The smartphone packs a 13 megapixel back camera, with the same Sony sensor as the one of the OnePlus One, the IMX214. We get a dual LED flash here, F/2.0 aperture, and the 1/3.06 inch sensor is a CMOS with BSI. To that we add a 5 MP selfie camera. This camera takes 50 megapixel interpolated shots and does RAW capture. The UI is minimalistic and on the left side we’ve got a front camera shortcut, flash options, as well as settings. The latter include resolution (13 megapixel in 4:3 or 10 MP in 16:9). We’ve also got timer, shutter sound, white balance, voice shot and scene mode as options.
The video capture includes 720p, Full HD, slow mo, HDR and 4K capture options. At the top of the screen you can find location and storage options. Then the camera offers more modes, like Normal, HDR, HD Picture (50 MP shots achieved through 10 MP shots glued together, with impressive details), Beautify, Panorama, Slow Shutter (auto, 0.5 seconds, 1 second, 2 seconds, 4 seconds, 8 seconds, 16 seconds and 32 seconds), Audio, GIF and RAW. Slow Shutter capture takes longer exposure shots and it’s good for low light capture.
Audio records acoustics with photo captures. Other capture options are Scan/Paste and Poster/Magazine Search. RAW capture offers DNG format pics. The back camera has an OK focus speed, fast capture and 4X zoom. Oppo Find 7a captures shots with good colors (a bit on the cold side), it can take a nice blue sky shot and offers good details, plus OK exposure and white balance.
The shadows are nicely captured and HDR was pretty much OK. Macros were excellent and you can check them out in the gallery here. The camera is good even with the sunlight in front of it and there’s no halo effect, luckily. The sun does tend to burn some shots, though. I like particularly the way the blue is represented here, while the reds aren’t that good and green is OK. HDR is exaggerated, making shots a bit too bright for their own good.
Panorama is not very wide, but the stitching is fast. The big 50 megapixel shot has a resolution of 8160 x 6120 pixels and it has a huge level of detail. This smartphone is able to take good selfies, all of them looking crisp and it even handles low light in a decent way. There’s no noise and we’ve got a dual LED flash in the mix.
The videos captured by the Oppo Find 7a include a first Full HD clip in MP4 format, with 30 FPS frame rate and 8 Mbps bit rate. Audio is very good, but the brightness is a bit of a letdown. Focus is OK and stabilization doesn’t impress. The second video has good focus and good colors, but again the stabilization disappoints and bitrate is low.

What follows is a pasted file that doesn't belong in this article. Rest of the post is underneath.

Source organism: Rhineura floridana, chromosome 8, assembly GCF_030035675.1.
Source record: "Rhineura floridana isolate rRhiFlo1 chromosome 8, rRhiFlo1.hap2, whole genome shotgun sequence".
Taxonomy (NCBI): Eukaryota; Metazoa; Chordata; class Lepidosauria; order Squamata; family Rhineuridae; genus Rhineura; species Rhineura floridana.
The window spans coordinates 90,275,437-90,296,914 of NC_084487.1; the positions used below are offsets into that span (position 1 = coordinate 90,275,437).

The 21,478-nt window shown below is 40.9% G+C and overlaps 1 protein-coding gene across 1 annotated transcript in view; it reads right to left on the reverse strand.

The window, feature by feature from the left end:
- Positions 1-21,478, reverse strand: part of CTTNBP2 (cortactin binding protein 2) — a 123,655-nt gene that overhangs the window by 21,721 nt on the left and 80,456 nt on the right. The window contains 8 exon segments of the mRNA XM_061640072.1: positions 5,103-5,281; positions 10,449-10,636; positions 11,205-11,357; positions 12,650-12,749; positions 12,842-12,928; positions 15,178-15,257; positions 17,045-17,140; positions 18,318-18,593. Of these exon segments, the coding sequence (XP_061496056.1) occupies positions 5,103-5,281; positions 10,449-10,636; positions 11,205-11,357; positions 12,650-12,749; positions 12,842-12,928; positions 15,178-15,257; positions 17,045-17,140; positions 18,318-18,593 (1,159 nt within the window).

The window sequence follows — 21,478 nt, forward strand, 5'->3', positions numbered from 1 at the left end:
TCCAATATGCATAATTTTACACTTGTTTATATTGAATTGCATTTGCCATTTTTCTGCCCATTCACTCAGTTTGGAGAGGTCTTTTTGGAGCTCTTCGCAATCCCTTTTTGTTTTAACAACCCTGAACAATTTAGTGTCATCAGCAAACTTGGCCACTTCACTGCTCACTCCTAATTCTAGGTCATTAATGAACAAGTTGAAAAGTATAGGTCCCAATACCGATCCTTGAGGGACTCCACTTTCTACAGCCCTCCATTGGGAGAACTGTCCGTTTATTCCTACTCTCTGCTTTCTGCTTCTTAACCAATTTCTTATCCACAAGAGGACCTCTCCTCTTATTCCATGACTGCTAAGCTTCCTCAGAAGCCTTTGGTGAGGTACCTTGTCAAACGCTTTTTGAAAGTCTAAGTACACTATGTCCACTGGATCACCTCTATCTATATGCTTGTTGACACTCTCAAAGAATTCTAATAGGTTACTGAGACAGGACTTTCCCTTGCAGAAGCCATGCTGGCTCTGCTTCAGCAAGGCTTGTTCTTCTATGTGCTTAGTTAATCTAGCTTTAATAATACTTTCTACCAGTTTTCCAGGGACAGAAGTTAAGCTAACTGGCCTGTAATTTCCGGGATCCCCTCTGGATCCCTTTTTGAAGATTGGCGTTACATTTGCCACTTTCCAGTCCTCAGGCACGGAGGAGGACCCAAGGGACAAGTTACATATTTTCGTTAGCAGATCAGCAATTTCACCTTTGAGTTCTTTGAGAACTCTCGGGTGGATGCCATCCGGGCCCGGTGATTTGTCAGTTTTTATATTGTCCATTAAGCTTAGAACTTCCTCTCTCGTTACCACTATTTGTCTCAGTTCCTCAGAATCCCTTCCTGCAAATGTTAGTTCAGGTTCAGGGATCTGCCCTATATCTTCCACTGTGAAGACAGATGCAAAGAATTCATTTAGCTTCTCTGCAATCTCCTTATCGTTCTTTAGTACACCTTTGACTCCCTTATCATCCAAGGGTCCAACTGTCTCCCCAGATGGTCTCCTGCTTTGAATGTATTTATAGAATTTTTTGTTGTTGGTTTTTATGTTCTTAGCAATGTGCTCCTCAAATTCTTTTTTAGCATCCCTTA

The third video offers good white balance, exposure and poor bitrate again. The HDR video highlights details, that look really nice this way. I would say that quality of the pictures and videos is about the same as the one of the OnePlus One, but below the Galaxy S5 and Xperia Z2. Editing includes options like shadows, auto fix, fill light, FX, saturation, crop, rotate and more.
The device’s temperature test revealed a temperature of 40.9 degrees Celsius after playing 15 minutes of the game Riptide GP2, so there’s only a slight overheating here. Oppo Find 7a uses Chrome as its web browser and it provides a fast browsing experience. The keyboard is a stock one and also includes Swype. As far as the phone features are concerned, there’s an anti harassment filter option, the option to intercept spam calls, smart dial, holiday mode, vibrate when call starts and the earpiece is quite loud.
The sound is clear and the phone offers very good noise cancelling. Now as far as the benchmarks are concerned, we compared the Oppo Find 7a with the OnePlus One, LG G3 and Samsung Galaxy S5. Here are the results:
All 4 models have a Snapdragon 801 processor, and 3 of them have full HD screens and one Quad HD. This model wins 4 out of 10 battles and 5 out of 10 in front of the OnePlus One. It can run Riptide GP2 with all details on high and no problems. As far as software goes, this unit runs Android 4.3 with Color OS 1.2.0 on top. This is an Android skin that Oppo uses, plus some versions of the OnePlus One in China.
There’s lots of customization here, icons look nice and you can tweak themes, effects, icons and more. The bottom part of the UI includes a customizable dock and the widgets are placed separately from the app list. If you press the menu button, you can trigger the widgets and wallpaper area. Oppo includes here something called Exclusive Space, that focuses on Photo or Music, as an entire homescreen.
Exclusive Space is a special media page with Polaroid-style pictures and shortcuts, plus a timeline. The same applies for music and when both of these homescreens are applied the status bar is gone. The UI features up to 9 homescreens and if you keep the Home button pressed, you can trigger the multitasking and task cleaner. The dropdown area features a special gesture pad, where you can draw in order to trigger new apps and features.
The center and Right area feature Quick Settings and Notifications, No Disturb Mode, Power Save, End All and more. Settings include Security, Guest Mode, App Encryption, Virus Detection, Data Saving, Gestures and overall the Settings section is clean and very well organized. You can place widgets on the lockscreen and double tap to wake the device.
Overall Color OS is nice and I like the gestures and security features, plus customization. The preinstalled apps list includes Calendar, Weather, Notes (draw, handwrite), Files (file manager), Lock Now, Email, Themes, Photos, Facebook, News and Weather, Photos, Google+, Gmail, Contacts, cloud Service and Car Mode. There’s also a Tools folder, with a Calculator, flashlight, sound recorder, compass, service direction, downloads, Backup and Restore.
Now let’s see the verdict.
Here are the Pros:
incredibly fast charging
nice Maxx audio features
runs 3D Games fine with max details
nice special options for capture
And the Cons:
costs more than OnePlus One but offers similar experience
battery could be better
display doesn’t stand out
not impressive video capture
We give this model an 8.7 out of 10 for design, a 9 out of 10 for hardware and a 9.3 out of 10 for UI and OS. The final grade is 9 out of 10, but the price is a big minus, so we’re dropping 0.4 out of 10. The final grade is now 8.6 out of 10 and this feels like an overpriced OnePlus One, with lesser features and UI. The choice is yours, but some multimedia aspects are top notch here.